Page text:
OS (usually security-based) patches and hotfixes that Microsoft releases to the community normally consist of, in my understanding, a series of updated DLLs or other binaries.
How does Microsoft, and other companies like it, ensure that that hotfixes don't clash with each other? Do they always go for a cumulative patch approach, where a single hotfix will includes all of the fixes in previous hotfixes? This doesn't seem to be the case, because many hotfixes seem to be focused on fixing specific problems. If they are focused hotfixes, how do they prevent one hotfix from trashing another one (e.g. incompatible DLLs being installed with each other).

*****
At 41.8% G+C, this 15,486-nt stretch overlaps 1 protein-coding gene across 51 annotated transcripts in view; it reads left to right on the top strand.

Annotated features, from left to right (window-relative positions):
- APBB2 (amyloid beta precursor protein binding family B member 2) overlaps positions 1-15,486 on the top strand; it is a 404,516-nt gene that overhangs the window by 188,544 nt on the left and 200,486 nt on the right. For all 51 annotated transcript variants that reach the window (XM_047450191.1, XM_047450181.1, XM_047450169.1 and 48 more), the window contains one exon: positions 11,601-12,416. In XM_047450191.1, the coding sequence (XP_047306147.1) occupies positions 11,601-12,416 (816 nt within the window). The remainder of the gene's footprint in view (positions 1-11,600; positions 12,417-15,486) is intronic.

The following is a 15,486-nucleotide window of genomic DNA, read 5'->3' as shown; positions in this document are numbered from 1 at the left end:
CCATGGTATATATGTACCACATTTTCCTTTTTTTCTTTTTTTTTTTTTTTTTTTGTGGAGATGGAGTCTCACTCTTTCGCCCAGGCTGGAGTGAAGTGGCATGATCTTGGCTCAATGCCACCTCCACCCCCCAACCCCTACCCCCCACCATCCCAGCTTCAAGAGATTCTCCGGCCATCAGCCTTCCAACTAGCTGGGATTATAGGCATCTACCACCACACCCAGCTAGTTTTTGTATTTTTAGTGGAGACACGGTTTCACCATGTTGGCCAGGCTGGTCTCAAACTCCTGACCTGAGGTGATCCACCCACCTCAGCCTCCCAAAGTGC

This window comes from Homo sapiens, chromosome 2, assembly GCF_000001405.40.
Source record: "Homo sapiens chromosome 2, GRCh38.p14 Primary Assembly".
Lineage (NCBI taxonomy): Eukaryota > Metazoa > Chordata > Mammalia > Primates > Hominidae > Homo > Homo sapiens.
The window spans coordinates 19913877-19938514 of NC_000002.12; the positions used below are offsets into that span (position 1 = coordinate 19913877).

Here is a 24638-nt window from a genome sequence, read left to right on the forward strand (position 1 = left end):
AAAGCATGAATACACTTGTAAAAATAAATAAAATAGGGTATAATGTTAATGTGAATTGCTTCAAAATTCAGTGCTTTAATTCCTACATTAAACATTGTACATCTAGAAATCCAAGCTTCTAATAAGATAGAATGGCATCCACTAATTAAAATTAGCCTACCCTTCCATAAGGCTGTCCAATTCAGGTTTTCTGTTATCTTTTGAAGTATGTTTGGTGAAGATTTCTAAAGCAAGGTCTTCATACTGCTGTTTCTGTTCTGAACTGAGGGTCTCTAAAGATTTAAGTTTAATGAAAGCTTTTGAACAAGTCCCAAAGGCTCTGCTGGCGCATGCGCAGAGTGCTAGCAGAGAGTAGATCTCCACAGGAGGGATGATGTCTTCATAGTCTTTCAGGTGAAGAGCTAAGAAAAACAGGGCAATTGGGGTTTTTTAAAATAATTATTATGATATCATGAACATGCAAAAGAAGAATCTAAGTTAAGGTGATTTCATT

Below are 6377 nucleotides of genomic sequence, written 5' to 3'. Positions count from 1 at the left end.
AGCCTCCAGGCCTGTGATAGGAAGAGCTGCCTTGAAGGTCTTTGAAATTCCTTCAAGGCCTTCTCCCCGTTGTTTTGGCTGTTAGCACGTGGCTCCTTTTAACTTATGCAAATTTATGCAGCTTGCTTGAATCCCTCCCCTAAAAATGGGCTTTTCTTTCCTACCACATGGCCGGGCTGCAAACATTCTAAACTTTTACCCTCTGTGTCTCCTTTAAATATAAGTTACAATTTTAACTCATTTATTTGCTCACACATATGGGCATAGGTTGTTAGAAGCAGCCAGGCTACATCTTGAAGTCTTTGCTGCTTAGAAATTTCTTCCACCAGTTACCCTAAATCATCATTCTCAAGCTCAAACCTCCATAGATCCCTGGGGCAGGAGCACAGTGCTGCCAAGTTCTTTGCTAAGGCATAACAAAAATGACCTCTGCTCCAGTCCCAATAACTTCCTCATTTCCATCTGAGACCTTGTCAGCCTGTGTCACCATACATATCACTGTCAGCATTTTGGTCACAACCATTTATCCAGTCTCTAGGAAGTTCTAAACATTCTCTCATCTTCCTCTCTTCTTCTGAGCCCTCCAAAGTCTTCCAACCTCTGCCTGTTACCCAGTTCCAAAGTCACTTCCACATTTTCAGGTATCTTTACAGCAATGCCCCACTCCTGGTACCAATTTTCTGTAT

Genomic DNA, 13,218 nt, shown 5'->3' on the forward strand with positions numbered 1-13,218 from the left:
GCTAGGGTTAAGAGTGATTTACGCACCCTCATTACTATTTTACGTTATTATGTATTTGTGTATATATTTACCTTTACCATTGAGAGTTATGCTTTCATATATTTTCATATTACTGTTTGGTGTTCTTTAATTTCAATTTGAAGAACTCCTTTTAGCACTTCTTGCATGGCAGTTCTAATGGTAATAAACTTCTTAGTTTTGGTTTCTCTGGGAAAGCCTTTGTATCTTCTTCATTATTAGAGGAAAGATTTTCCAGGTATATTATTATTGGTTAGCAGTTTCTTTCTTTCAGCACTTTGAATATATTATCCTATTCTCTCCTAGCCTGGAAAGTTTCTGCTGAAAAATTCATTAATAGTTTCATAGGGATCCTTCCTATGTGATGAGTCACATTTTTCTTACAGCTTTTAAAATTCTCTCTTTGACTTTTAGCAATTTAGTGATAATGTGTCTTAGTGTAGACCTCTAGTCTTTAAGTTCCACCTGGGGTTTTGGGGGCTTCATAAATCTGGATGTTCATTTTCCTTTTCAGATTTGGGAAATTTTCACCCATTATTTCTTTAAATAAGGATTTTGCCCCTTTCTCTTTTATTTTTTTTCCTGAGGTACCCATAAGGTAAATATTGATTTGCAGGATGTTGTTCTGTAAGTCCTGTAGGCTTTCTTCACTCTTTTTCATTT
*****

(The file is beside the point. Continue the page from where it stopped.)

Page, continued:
I have always admired Microsoft's ability to manage this process. The company I work for is much smaller, and when I worked on the patch process a few years ago, we always went for the cumulative approach, where a single patch immediately superseded all previous patches based on that release. This meant that the patches got progressively larger in size, until the next "official" release came out.
What are some good practices for managing patch dependencies?